Jonathan Bray is Director at Urban Transport Group. ‘About towns: How transport can help towns thrive’ is available to download here.

 
 
 
 

In New Zealand, climate change is driving an eco-nationalist revival

The green and pleasant land of the South Island. Image: Getty.

“Ten years ago I would have called them settler f*****g land squatters,” Mike Smith, Maori-dom’s most tenacious activist, said last November as he reflected on the agriculture industry’s central role in driving climate change. “Now I have to try and get these people on board.”

Smith is infamous for taking a chainsaw to Auckland’s most prominent tree on a damp October night in 1994 in protest of the “Pākehā” – or white European –dominated government’s fiscal envelope restraining treaty settlements. Now he’s turned his hand to another cause close-to-home for the Maori, New Zealand’s indigenous population: the environment.

“We’re super vulnerable, like we are to anything,” Smith says. “When it comes to climate change it’s like the poorest people in the world are going to be hit the hardest first, and that’s a lot of us.”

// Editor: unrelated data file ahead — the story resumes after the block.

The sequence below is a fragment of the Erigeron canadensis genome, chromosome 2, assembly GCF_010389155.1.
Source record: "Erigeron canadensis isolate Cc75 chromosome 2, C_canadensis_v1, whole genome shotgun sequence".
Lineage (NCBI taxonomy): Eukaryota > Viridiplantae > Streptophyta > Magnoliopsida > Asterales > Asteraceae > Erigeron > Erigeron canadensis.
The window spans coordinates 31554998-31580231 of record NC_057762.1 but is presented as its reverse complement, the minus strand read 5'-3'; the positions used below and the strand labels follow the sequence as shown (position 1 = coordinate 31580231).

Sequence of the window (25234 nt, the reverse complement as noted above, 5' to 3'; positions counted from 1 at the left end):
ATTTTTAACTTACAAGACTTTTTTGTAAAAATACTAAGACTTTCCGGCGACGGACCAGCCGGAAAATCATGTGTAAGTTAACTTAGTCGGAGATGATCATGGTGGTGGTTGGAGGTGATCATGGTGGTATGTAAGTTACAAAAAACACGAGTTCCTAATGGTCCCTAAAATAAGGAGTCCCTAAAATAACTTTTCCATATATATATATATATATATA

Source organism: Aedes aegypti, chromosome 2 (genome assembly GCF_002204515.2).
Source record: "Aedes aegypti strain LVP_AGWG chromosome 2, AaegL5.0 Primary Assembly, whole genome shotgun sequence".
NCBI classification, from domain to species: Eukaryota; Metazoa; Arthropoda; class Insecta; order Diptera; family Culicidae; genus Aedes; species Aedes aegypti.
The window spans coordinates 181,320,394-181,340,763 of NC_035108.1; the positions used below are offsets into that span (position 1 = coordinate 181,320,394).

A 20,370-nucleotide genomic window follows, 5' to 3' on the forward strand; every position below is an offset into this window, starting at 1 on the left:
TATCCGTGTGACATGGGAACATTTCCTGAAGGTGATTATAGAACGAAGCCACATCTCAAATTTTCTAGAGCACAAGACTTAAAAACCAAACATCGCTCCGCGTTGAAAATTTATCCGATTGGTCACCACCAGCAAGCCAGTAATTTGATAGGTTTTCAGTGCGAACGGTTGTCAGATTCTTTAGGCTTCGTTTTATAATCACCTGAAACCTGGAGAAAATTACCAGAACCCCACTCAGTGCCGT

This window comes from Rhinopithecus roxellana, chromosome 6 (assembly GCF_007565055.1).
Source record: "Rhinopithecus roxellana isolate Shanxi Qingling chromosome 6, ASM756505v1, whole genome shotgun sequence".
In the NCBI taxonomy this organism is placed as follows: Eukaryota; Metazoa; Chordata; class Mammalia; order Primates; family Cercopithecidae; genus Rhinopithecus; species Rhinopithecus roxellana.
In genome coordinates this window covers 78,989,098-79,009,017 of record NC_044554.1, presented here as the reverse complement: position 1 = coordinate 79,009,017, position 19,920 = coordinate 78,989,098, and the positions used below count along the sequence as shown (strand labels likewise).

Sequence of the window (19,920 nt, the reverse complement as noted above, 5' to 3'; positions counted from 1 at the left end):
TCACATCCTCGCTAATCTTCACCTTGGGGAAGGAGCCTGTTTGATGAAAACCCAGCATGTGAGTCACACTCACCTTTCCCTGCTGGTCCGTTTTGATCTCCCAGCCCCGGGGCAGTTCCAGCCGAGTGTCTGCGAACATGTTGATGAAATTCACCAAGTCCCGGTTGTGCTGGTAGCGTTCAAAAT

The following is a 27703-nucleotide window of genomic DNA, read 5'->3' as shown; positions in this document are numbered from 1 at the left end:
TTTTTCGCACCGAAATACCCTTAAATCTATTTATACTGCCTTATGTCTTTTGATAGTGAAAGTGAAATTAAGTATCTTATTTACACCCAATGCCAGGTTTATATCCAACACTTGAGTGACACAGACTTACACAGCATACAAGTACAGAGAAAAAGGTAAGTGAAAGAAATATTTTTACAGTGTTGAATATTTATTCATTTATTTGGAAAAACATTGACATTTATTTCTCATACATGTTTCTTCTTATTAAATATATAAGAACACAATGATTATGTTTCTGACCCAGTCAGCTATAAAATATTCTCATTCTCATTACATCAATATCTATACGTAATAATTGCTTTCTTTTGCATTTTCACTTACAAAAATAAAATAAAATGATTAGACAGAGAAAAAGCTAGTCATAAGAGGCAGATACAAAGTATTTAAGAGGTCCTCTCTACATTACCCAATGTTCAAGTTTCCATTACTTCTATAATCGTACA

Prime Minister Jacinda Ardern appears, at least rhetorically, the most sympathetic leader to his cause in a decade. In her campaign launch speech late last year, she made the future government’s position clear: “Climate change is my generation’s nuclear free moment.”

This message should resonate with followers of her Labour party: the NZ left has long nurtured an environment-orientated “culture-of-protest”. So Ardern’s call to arms was bound to gain her loyal support among children of the 1960s and ‘70s, who led the march against nuclear ship visits, spurring on the government of the time to wriggle out from the US nuclear umbrella, and place a ban on foreign nuclear ship visits.

Now, it is to the tycoons of deep sea oil exploration they aim to close NZ’s ports.

In this, Smith is not short of support locally, with marches run by grassroots organisations and international animal welfare funds beginning to gain traction with every day New Zealanders. In this, Ardern’s prediction is correct: the Coal Action Network Aotearoa (CANA), is reminiscent of the Campaign for Nuclear Disarmament (CND), an earlier cluster of left-wing pacifists and nature lovers who drove the creation of the nuclear free zone.